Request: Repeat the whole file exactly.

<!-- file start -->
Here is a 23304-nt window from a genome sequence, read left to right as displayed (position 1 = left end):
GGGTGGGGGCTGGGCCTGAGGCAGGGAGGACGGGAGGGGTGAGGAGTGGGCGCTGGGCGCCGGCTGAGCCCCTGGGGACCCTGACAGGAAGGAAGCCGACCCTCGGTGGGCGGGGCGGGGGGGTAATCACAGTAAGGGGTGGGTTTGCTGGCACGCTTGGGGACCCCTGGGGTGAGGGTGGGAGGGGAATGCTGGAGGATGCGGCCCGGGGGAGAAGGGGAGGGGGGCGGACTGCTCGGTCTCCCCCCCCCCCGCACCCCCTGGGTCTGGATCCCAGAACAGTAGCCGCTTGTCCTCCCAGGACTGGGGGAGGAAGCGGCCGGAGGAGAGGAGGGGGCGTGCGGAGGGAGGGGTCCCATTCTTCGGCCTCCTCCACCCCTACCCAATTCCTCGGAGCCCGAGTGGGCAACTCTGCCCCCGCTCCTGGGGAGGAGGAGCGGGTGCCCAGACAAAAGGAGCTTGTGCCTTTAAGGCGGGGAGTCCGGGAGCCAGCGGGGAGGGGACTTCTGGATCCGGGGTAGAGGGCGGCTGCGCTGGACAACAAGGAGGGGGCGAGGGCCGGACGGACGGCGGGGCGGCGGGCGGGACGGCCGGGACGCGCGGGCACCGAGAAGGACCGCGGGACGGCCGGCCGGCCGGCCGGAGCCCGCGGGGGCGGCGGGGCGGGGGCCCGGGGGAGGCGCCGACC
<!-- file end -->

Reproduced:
Here is a 23304-nt window from a genome sequence, read left to right as displayed (position 1 = left end):
GGGTGGGGGCTGGGCCTGAGGCAGGGAGGACGGGAGGGGTGAGGAGTGGGCGCTGGGCGCCGGCTGAGCCCCTGGGGACCCTGACAGGAAGGAAGCCGACCCTCGGTGGGCGGGGCGGGGGGGTAATCACAGTAAGGGGTGGGTTTGCTGGCACGCTTGGGGACCCCTGGGGTGAGGGTGGGAGGGGAATGCTGGAGGATGCGGCCCGGGGGAGAAGGGGAGGGGGGCGGACTGCTCGGTCTCCCCCCCCCCCGCACCCCCTGGGTCTGGATCCCAGAACAGTAGCCGCTTGTCCTCCCAGGACTGGGGGAGGAAGCGGCCGGAGGAGAGGAGGGGGCGTGCGGAGGGAGGGGTCCCATTCTTCGGCCTCCTCCACCCCTACCCAATTCCTCGGAGCCCGAGTGGGCAACTCTGCCCCCGCTCCTGGGGAGGAGGAGCGGGTGCCCAGACAAAAGGAGCTTGTGCCTTTAAGGCGGGGAGTCCGGGAGCCAGCGGGGAGGGGACTTCTGGATCCGGGGTAGAGGGCGGCTGCGCTGGACAACAAGGAGGGGGCGAGGGCCGGACGGACGGCGGGGCGGCGGGCGGGACGGCCGGGACGCGCGGGCACCGAGAAGGACCGCGGGACGGCCGGCCGGCCGGCCGGAGCCCGCGGGGGCGGCGGGGCGGGGGCCCGGGGGAGGCGCCGACC